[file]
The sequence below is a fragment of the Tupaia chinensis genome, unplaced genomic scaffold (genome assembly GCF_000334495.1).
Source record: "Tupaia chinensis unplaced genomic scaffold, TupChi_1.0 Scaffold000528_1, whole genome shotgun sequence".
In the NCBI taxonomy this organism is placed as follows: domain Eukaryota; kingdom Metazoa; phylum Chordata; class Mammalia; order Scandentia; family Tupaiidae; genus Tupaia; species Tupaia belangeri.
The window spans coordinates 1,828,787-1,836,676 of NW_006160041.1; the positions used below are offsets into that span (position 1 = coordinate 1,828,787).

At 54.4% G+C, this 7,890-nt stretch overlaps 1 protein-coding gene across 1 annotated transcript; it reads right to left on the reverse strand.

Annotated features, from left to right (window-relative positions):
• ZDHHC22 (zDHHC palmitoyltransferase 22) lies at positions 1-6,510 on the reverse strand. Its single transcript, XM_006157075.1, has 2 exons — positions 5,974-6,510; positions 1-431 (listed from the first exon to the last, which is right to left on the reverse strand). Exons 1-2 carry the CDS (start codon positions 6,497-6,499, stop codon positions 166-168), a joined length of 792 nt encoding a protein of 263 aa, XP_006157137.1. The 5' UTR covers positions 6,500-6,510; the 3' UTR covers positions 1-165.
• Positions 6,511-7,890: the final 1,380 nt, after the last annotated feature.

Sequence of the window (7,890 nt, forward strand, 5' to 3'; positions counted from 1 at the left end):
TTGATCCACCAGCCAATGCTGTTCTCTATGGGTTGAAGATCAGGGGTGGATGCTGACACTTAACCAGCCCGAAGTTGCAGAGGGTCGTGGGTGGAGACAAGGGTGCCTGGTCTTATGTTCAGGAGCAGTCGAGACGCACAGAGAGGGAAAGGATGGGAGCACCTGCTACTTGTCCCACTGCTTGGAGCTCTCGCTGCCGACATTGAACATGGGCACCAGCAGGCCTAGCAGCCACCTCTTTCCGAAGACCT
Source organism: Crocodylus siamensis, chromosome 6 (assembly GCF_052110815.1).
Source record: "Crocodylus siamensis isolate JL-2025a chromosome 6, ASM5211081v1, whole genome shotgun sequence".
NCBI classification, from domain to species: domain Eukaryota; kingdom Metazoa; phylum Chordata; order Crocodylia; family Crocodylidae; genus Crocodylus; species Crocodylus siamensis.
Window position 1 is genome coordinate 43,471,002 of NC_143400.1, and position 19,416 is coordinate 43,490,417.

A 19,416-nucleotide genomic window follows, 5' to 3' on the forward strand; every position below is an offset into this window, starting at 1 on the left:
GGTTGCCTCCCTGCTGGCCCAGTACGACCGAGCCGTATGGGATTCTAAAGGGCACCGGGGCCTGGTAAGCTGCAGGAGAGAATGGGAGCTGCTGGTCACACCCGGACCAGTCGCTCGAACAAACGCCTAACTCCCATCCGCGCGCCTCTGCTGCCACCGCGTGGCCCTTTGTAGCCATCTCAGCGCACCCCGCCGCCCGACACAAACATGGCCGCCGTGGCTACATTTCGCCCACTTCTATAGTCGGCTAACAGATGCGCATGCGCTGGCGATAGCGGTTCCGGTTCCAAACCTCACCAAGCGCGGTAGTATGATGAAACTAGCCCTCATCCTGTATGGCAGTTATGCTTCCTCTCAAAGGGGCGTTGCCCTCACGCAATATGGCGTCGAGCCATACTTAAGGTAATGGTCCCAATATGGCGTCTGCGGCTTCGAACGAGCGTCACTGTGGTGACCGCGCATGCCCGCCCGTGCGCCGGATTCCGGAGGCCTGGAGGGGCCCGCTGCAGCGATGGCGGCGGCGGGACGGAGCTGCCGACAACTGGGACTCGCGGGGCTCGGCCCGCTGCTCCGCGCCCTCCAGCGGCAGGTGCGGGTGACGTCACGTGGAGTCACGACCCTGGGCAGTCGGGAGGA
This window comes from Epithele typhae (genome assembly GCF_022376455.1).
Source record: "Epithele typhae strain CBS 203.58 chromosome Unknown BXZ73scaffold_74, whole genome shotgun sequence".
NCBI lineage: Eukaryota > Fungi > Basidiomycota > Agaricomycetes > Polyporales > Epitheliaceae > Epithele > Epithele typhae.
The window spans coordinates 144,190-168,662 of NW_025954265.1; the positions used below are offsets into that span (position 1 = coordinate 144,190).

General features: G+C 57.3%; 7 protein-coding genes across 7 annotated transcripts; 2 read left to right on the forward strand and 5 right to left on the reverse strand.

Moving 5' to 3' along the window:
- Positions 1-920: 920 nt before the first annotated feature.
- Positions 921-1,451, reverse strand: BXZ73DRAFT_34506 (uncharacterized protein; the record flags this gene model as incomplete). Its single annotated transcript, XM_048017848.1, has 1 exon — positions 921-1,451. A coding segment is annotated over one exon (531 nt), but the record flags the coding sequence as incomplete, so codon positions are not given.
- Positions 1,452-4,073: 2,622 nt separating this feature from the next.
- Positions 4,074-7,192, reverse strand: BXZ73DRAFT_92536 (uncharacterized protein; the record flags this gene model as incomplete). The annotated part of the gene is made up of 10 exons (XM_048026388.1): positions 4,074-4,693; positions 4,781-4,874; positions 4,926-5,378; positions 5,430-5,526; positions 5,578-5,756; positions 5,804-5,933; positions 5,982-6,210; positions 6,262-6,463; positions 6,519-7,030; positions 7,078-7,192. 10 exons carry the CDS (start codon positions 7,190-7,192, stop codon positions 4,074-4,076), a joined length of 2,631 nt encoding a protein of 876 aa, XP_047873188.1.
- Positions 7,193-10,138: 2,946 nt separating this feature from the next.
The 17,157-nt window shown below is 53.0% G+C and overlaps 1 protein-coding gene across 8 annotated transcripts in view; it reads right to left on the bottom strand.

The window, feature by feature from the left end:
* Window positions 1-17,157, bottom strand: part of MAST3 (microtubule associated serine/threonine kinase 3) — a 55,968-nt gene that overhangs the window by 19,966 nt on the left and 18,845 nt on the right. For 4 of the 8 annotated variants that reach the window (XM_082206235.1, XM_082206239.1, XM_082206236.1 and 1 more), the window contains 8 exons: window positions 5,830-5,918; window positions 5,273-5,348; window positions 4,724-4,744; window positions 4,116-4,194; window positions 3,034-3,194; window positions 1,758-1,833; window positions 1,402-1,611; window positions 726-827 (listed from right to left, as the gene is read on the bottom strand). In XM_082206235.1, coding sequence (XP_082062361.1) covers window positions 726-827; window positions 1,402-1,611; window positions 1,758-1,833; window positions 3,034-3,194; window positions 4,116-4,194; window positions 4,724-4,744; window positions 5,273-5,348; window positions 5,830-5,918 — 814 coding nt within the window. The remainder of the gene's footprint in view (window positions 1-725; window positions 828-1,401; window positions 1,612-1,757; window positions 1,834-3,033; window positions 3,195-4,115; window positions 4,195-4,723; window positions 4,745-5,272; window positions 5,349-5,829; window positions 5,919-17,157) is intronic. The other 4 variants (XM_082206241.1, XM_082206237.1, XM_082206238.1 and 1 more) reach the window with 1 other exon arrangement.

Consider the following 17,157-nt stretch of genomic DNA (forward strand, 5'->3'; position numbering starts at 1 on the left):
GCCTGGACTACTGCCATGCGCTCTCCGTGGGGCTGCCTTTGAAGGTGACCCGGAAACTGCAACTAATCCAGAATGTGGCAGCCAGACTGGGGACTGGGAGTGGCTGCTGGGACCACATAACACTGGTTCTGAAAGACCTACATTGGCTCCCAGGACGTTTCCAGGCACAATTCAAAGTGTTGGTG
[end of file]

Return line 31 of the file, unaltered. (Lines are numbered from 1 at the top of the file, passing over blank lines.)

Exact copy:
Consider the following 17,157-nt stretch of genomic DNA (forward strand, 5'->3'; position numbering starts at 1 on the left):